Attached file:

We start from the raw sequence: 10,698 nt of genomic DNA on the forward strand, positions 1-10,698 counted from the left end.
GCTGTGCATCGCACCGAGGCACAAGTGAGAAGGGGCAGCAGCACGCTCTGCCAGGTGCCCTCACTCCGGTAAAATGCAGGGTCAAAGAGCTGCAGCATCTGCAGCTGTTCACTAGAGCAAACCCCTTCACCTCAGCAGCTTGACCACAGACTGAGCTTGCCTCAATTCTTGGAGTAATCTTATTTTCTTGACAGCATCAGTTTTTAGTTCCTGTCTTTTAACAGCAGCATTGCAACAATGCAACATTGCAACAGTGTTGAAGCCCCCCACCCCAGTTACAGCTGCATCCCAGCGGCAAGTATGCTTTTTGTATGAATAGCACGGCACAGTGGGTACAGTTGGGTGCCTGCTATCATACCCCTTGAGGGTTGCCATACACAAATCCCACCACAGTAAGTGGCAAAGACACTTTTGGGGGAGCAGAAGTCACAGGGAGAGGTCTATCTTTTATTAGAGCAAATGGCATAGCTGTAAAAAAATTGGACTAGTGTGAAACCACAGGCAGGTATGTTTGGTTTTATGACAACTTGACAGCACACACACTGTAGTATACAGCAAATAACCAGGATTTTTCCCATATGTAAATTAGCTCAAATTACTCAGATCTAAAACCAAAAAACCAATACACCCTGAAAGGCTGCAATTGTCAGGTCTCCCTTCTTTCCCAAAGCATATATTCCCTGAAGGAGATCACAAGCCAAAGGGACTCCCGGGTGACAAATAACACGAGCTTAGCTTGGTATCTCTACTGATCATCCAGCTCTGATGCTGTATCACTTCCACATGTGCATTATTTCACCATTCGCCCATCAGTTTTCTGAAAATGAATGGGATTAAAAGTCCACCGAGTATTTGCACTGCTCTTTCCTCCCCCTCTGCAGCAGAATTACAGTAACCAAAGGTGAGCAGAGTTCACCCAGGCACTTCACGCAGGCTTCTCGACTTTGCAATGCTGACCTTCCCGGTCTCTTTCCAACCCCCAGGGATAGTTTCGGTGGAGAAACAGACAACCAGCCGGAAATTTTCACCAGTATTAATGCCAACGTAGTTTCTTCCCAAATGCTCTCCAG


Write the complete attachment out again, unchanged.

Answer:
We start from the raw sequence: 10,698 nt of genomic DNA on the forward strand, positions 1-10,698 counted from the left end.
GCTGTGCATCGCACCGAGGCACAAGTGAGAAGGGGCAGCAGCACGCTCTGCCAGGTGCCCTCACTCCGGTAAAATGCAGGGTCAAAGAGCTGCAGCATCTGCAGCTGTTCACTAGAGCAAACCCCTTCACCTCAGCAGCTTGACCACAGACTGAGCTTGCCTCAATTCTTGGAGTAATCTTATTTTCTTGACAGCATCAGTTTTTAGTTCCTGTCTTTTAACAGCAGCATTGCAACAATGCAACATTGCAACAGTGTTGAAGCCCCCCACCCCAGTTACAGCTGCATCCCAGCGGCAAGTATGCTTTTTGTATGAATAGCACGGCACAGTGGGTACAGTTGGGTGCCTGCTATCATACCCCTTGAGGGTTGCCATACACAAATCCCACCACAGTAAGTGGCAAAGACACTTTTGGGGGAGCAGAAGTCACAGGGAGAGGTCTATCTTTTATTAGAGCAAATGGCATAGCTGTAAAAAAATTGGACTAGTGTGAAACCACAGGCAGGTATGTTTGGTTTTATGACAACTTGACAGCACACACACTGTAGTATACAGCAAATAACCAGGATTTTTCCCATATGTAAATTAGCTCAAATTACTCAGATCTAAAACCAAAAAACCAATACACCCTGAAAGGCTGCAATTGTCAGGTCTCCCTTCTTTCCCAAAGCATATATTCCCTGAAGGAGATCACAAGCCAAAGGGACTCCCGGGTGACAAATAACACGAGCTTAGCTTGGTATCTCTACTGATCATCCAGCTCTGATGCTGTATCACTTCCACATGTGCATTATTTCACCATTCGCCCATCAGTTTTCTGAAAATGAATGGGATTAAAAGTCCACCGAGTATTTGCACTGCTCTTTCCTCCCCCTCTGCAGCAGAATTACAGTAACCAAAGGTGAGCAGAGTTCACCCAGGCACTTCACGCAGGCTTCTCGACTTTGCAATGCTGACCTTCCCGGTCTCTTTCCAACCCCCAGGGATAGTTTCGGTGGAGAAACAGACAACCAGCCGGAAATTTTCACCAGTATTAATGCCAACGTAGTTTCTTCCCAAATGCTCTCCAG